more to say about all of the above novels over the next while, but for
now here’s a bit from an essay DeLillo published in the Times Book
Review
back in ’97, around the time Underworld came out. I’m trying to
think about how well his description holds up in a new century, when
poststructuralism has finally started to lose its grip on academic
imagination but when DeLillo’s old ruminations on terrorists and novelists are heralded as prophetic and prescient (even as his new, post-9/11 novels are panned); and I’m trying to think about how well his ideas apply to
fiction — Baker’s, say — that unabashedly takes on the generic label
“historical fiction.”

Fiction does not obey reality even in the most
spare and semidocumentary work. Realistic dialogue is what we have agreed to call certain arrays of spoken
exchange that in fact have little or no connection with the way people speak. There is a deep density of convention
that allows us to accept highly stylized work as true to life. Fiction is true to a thousand things but rarely to clinical
lived experience. Ultimately it obeys the mysterious mandates of the self (the writer’s) and of all the people and
things that have surrounded him all his life and all the styles he has tried out and all the fiction (of other writers)
he has read and not read. At its root level, fiction is a kind of religious fanaticism, with elements of obsession,
superstition and awe.

Such qualities will sooner or later state their adversarial relationship with history.

. . .

Language can be a form of counterhistory. The writer wants to construct a language that will be the book’s
life-giving force. He wants to submit to it. Let language shape the world. Let it break the faith of conventional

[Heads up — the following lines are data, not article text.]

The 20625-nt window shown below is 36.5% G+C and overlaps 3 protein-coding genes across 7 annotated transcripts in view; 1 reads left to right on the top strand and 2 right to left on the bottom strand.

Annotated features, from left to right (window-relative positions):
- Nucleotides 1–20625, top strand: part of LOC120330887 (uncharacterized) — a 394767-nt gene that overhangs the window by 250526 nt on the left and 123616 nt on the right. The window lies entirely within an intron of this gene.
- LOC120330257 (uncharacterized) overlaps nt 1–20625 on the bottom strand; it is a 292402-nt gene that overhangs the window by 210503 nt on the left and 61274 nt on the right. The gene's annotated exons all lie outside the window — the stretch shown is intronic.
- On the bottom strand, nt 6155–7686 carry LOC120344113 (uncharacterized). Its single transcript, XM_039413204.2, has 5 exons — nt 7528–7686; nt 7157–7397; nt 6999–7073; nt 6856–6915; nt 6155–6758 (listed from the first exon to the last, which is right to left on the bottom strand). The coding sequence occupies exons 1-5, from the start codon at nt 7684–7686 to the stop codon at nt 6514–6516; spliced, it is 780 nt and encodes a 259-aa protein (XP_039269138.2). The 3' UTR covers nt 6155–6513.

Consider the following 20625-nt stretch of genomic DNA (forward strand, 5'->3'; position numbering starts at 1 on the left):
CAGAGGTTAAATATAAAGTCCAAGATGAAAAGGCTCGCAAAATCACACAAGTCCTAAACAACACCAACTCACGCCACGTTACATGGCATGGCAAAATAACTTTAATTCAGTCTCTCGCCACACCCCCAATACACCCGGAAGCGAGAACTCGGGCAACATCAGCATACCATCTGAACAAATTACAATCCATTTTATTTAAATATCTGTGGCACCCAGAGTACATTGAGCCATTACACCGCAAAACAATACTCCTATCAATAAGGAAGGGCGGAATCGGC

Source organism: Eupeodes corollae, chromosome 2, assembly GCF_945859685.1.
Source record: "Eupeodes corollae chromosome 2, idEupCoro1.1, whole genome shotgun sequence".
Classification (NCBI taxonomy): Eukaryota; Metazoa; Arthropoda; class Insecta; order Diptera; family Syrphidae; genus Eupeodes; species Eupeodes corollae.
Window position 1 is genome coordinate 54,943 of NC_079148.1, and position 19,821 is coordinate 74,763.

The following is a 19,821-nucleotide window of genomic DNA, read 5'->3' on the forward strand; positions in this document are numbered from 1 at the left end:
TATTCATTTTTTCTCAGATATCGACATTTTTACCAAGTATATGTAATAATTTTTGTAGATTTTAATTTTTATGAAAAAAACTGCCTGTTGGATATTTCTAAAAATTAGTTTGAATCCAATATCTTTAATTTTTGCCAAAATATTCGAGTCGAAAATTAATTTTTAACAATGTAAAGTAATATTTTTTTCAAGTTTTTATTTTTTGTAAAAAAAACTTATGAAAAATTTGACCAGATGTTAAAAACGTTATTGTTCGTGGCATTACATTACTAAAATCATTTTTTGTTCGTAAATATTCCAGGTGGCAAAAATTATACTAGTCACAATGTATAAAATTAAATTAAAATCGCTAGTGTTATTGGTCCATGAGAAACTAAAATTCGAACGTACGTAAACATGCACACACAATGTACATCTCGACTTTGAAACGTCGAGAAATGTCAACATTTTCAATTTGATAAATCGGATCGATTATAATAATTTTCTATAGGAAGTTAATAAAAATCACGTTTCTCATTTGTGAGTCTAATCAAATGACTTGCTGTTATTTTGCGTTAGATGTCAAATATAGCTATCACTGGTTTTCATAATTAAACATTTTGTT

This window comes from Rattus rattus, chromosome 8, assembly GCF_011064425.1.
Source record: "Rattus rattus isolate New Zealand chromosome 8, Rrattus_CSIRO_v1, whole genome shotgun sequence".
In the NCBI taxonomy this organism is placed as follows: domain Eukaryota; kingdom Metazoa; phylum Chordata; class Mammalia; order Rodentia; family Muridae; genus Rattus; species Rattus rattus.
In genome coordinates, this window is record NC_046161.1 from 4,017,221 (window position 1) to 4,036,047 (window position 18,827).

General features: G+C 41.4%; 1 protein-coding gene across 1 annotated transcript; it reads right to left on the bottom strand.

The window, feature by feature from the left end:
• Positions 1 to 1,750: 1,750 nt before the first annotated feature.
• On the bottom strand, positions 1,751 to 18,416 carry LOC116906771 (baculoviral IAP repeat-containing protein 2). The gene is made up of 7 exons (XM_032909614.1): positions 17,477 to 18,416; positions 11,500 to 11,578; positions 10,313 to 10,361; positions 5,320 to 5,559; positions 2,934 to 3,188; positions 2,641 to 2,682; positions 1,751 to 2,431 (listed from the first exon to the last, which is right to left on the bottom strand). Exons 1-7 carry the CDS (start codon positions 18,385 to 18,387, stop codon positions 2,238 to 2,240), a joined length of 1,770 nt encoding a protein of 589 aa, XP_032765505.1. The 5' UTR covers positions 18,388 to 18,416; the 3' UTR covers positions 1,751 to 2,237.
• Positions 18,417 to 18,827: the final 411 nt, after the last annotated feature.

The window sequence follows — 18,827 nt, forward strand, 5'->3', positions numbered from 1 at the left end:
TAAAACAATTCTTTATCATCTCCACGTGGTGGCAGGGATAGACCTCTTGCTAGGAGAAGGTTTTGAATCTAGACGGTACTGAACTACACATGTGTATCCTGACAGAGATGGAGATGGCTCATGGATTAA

re-creation.

Language lives in everything it touches and can be an agent of redemption, the thing that delivers
us, paradoxically, from history’s flat, thin, tight and relentless designs, its arrangement of stark pages, and that
allows us to find an unconstraining otherness, a free veer from time and place and fate.

The language of a
novel — E.L. Doctorow’s “Ragtime,” say — can be so original and buoyant that it necessarily transforms the past.
The tonal prose creates its own landscape, psychology and patterns of behavior. It is stronger than the
weight-bearing reality of actual people and events. It has a necessary existence, while the source material is
exposed as merely contingent. In “Ragtime,” history and mock history tool along together. They form a kind of
syncopated reality in which diverse human voices ultimately come into conflict with a single uninflected voice, the
monotone of the state, the corporate entity, the product, the assembly line. In this novel, language is a democratic
experiment.

Find the full essay here.
To be continued … maybe when I’ve consumed a few more 9/11 novels, or
at least when I’m ready to come back to Baker’s thoughts on similar
topics, as promised way back when